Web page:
It may have been three of the afternoon, when leaving my witnesses behind (for they preferred the background) I appeared with our Lizzie’s white handkerchief upon a kidney-bean stick, at the entrance to the robbers’ dwelling. Scarce knowing what might come of it, I had taken the wise precaution of fastening a Bible over my heart, and another across my spinal column, in case of having to run away, with rude men shooting after me. For my mother said that the Word of God would stop a two-inch bullet, with three ounces of powder behind it. Now I took no weapons, save those of the Spirit, for fear of being misunderstood. But I could not bring myself to think that any of honourable birth would take advantage of an unarmed man coming in guise of peace to them.

And this conclusion of mine held good, at least for a certain length of time; inasmuch as two decent Doones appeared, and hearing of my purpose, offered, without violence, to go and fetch the Captain; if I would stop where I was, and not begin to spy about anything. To this, of course, I agreed at once; for I wanted no more spying, because I had thorough knowledge of all ins and outs already. Therefore, I stood waiting steadily, with one hand in my pocket feeling a sample of corn for market; and the other against the rock, while I wondered to see it so brown already.

Those men came back in a little while, with a sharp short message that Captain Carver would come out and speak to me by-and-by, when his pipe was finished. Accordingly, I waited long, and we talked about the signs of bloom for the coming apple season, and the rain that had fallen last Wednesday night, and the principal dearth of Devonshire, that it will not grow many cowslips—which we quite agreed to be the prettiest of spring flowers; and all the time I was wondering how many black and deadly deeds these two innocent youths had committed, even since last Christmas.

At length, a heavy and haughty step sounded along the stone roof of the way; and then the great Carver Doone drew up, and looked at me rather scornfully. Not with any spoken scorn, nor flash of strong contumely; but with that air of thinking little, and praying not to be troubled, which always vexes a man who feels that he ought not to be despised so, and yet knows not how to help it.

‘What is it you want, young man?’ he asked, as if he had never seen me before.

In spite of that strong loathing which I always felt at sight of him, I commanded my temper moderately, and told him that I was come for his good, and that of his worshipful company, far more than for my own. That a general feeling of indignation had arisen among us at the recent behaviour of certain young men, for which he might not be answerable, and for which we would not condemn him, without knowing the rights of the question. But I begged him clearly to understand that a vile and inhuman wrong had been done, and such as we could not put up with; but that if he would make what amends he could by restoring the poor woman, and giving up that odious brute who had slain the harmless infant, we would take no further motion; and things should go on as usual. As I put this in the fewest words that would meet my purpose, I was grieved to see a disdainful smile spread on his sallow countenance. Then he made me a bow of mock courtesy, and replied as follows,—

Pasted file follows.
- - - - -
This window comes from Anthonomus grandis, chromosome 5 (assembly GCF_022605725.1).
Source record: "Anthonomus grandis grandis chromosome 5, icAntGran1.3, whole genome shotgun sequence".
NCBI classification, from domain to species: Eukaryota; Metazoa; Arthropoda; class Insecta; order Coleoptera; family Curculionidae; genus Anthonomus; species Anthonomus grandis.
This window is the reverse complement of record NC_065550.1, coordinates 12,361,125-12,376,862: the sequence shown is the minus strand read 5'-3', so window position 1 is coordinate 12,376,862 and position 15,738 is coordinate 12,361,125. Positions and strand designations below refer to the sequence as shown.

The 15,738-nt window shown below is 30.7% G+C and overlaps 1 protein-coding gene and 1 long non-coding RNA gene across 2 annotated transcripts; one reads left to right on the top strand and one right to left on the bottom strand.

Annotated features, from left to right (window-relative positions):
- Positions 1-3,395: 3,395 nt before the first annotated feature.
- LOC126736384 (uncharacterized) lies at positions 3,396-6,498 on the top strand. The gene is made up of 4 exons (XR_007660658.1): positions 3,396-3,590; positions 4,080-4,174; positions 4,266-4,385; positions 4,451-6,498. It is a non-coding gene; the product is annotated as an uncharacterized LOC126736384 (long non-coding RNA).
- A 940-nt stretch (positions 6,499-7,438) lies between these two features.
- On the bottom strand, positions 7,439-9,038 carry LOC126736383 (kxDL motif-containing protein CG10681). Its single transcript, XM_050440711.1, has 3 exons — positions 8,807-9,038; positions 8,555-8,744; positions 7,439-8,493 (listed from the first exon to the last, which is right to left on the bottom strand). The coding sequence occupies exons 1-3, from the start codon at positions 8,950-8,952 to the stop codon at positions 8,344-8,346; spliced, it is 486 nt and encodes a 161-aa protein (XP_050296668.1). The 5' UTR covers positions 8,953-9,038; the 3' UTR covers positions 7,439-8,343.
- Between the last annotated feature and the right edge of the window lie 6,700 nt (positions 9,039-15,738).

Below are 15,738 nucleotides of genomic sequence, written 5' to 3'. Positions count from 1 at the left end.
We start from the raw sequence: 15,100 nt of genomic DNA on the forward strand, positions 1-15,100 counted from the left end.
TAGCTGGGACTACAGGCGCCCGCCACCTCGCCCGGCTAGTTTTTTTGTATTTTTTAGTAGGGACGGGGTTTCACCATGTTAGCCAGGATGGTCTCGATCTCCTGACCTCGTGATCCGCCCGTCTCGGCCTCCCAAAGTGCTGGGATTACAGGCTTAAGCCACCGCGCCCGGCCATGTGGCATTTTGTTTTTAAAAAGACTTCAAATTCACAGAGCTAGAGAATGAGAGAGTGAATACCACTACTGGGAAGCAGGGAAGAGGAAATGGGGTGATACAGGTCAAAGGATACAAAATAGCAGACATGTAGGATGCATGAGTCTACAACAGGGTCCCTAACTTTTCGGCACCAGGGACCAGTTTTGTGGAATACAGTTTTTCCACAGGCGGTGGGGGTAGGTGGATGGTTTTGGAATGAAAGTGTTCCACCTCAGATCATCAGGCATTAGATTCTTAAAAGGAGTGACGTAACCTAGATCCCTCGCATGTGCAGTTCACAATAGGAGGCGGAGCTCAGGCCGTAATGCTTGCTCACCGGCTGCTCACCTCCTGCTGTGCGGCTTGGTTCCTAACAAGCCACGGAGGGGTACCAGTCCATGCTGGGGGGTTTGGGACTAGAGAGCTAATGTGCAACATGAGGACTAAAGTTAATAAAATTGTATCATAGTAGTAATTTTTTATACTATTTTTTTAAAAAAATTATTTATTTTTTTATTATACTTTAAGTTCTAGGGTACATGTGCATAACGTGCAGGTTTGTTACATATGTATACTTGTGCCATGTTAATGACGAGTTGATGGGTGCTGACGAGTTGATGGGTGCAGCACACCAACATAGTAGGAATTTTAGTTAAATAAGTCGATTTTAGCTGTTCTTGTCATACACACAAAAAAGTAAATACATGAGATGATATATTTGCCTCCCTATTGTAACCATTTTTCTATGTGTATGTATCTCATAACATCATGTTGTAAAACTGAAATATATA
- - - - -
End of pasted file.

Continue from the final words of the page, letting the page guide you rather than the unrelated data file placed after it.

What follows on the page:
‘Sir John, your new honours have turned your poor head, as might have been expected. We are not in the habit of deserting anything that belongs to us; far less our sacred relatives. The insolence of your demand well-nigh outdoes the ingratitude. If there be a man upon Exmoor who has grossly ill-used us, kidnapped our young women, and slain half a dozen of our young men, you are that outrageous rogue, Sir John. And after all this, how have we behaved? We have laid no hand upon your farm, we have not carried off your women, we have even allowed you to take our Queen, by creeping and crawling treachery; and we have given you leave of absence to help your cousin the highwayman, and to come home with a title. And now, how do you requite us? By inflaming the boorish indignation at a little frolic of our young men; and by coming with insolent demands, to yield to which would ruin us. Ah, you ungrateful viper!’

As he turned away in sorrow from me, shaking his head at my badness, I became so overcome (never having been quite assured, even by people’s praises, about my own goodness); moreover, the light which

  By PanEris using Melati.

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